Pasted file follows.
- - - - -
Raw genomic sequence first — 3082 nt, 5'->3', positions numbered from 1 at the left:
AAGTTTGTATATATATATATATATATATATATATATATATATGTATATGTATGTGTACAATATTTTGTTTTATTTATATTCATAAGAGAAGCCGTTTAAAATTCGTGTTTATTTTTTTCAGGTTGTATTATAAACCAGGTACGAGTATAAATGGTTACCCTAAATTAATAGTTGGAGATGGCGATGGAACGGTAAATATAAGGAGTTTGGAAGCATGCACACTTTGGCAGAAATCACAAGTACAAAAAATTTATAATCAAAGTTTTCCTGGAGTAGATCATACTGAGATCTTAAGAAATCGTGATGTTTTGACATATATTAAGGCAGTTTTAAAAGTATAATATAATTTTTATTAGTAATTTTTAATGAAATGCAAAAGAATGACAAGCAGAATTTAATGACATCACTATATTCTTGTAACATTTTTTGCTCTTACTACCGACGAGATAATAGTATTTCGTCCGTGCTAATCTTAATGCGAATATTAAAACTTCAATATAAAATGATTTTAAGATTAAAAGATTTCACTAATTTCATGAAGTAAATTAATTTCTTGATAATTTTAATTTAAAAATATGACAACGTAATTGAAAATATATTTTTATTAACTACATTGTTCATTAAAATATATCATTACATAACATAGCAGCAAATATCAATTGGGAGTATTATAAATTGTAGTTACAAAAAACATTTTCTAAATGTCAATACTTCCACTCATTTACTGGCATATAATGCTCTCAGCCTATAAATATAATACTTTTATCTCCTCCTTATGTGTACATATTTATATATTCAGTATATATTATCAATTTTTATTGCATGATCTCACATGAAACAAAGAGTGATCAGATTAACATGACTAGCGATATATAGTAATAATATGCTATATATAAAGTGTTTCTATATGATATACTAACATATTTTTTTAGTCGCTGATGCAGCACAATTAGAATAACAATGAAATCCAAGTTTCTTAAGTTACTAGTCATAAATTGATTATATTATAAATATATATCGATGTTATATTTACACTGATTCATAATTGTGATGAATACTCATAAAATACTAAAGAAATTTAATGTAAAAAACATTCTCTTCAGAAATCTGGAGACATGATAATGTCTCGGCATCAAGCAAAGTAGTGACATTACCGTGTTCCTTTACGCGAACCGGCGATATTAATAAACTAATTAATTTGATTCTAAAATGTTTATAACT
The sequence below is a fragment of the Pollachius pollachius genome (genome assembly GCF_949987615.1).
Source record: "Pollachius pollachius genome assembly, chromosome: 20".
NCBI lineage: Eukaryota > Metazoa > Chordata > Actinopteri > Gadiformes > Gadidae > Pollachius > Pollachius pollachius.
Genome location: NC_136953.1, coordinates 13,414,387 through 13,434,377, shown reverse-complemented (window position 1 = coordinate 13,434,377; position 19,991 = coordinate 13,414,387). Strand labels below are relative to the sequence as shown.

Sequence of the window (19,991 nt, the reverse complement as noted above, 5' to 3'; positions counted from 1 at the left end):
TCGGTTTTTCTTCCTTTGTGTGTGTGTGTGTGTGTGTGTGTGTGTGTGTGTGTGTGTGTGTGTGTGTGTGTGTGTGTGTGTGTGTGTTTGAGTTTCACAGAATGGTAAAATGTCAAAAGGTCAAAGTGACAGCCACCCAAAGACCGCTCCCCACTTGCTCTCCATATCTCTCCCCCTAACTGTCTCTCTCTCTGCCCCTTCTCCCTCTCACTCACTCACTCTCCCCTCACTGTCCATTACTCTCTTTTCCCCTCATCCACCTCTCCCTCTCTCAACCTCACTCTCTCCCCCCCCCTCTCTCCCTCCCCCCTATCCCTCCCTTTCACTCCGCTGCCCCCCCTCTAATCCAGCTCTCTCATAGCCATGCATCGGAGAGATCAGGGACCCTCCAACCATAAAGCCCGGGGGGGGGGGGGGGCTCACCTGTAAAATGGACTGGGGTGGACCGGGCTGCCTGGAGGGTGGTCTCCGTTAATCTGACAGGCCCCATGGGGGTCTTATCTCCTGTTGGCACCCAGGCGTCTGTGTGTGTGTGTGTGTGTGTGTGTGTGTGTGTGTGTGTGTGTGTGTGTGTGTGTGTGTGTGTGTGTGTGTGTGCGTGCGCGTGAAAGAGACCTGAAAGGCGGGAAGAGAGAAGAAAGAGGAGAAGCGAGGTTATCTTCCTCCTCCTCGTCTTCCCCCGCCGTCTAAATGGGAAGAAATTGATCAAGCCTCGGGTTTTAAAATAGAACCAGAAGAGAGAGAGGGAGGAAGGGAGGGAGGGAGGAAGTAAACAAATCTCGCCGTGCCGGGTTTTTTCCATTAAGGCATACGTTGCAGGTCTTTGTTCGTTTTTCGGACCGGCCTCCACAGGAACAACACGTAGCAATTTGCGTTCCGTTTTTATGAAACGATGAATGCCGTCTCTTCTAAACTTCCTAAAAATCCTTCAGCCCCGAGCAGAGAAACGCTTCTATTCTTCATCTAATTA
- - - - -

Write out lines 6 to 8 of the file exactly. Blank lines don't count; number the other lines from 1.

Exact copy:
Genome location: NC_136953.1, coordinates 13,414,387 through 13,434,377, shown reverse-complemented (window position 1 = coordinate 13,434,377; position 19,991 = coordinate 13,414,387). Strand labels below are relative to the sequence as shown.

Sequence of the window (19,991 nt, the reverse complement as noted above, 5' to 3'; positions counted from 1 at the left end):
TCGGTTTTTCTTCCTTTGTGTGTGTGTGTGTGTGTGTGTGTGTGTGTGTGTGTGTGTGTGTGTGTGTGTGTGTGTGTGTGTGTGTGTTTGAGTTTCACAGAATGGTAAAATGTCAAAAGGTCAAAGTGACAGCCACCCAAAGACCGCTCCCCACTTGCTCTCCATATCTCTCCCCCTAACTGTCTCTCTCTCTGCCCCTTCTCCCTCTCACTCACTCACTCTCCCCTCACTGTCCATTACTCTCTTTTCCCCTCATCCACCTCTCCCTCTCTCAACCTCACTCTCTCCCCCCCCCTCTCTCCCTCCCCCCTATCCCTCCCTTTCACTCCGCTGCCCCCCCTCTAATCCAGCTCTCTCATAGCCATGCATCGGAGAGATCAGGGACCCTCCAACCATAAAGCCCGGGGGGGGGGGGGGGCTCACCTGTAAAATGGACTGGGGTGGACCGGGCTGCCTGGAGGGTGGTCTCCGTTAATCTGACAGGCCCCATGGGGGTCTTATCTCCTGTTGGCACCCAGGCGTCTGTGTGTGTGTGTGTGTGTGTGTGTGTGTGTGTGTGTGTGTGTGTGTGTGTGTGTGTGTGTGTGTGTGTGTGTGCGTGCGCGTGAAAGAGACCTGAAAGGCGGGAAGAGAGAAGAAAGAGGAGAAGCGAGGTTATCTTCCTCCTCCTCGTCTTCCCCCGCCGTCTAAATGGGAAGAAATTGATCAAGCCTCGGGTTTTAAAATAGAACCAGAAGAGAGAGAGGGAGGAAGGGAGGGAGGGAGGAAGTAAACAAATCTCGCCGTGCCGGGTTTTTTCCATTAAGGCATACGTTGCAGGTCTTTGTTCGTTTTTCGGACCGGCCTCCACAGGAACAACACGTAGCAATTTGCGTTCCGTTTTTATGAAACGATGAATGCCGTCTCTTCTAAACTTCCTAAAAATCCTTCAGCCCCGAGCAGAGAAACGCTTCTATTCTTCATCTAATTA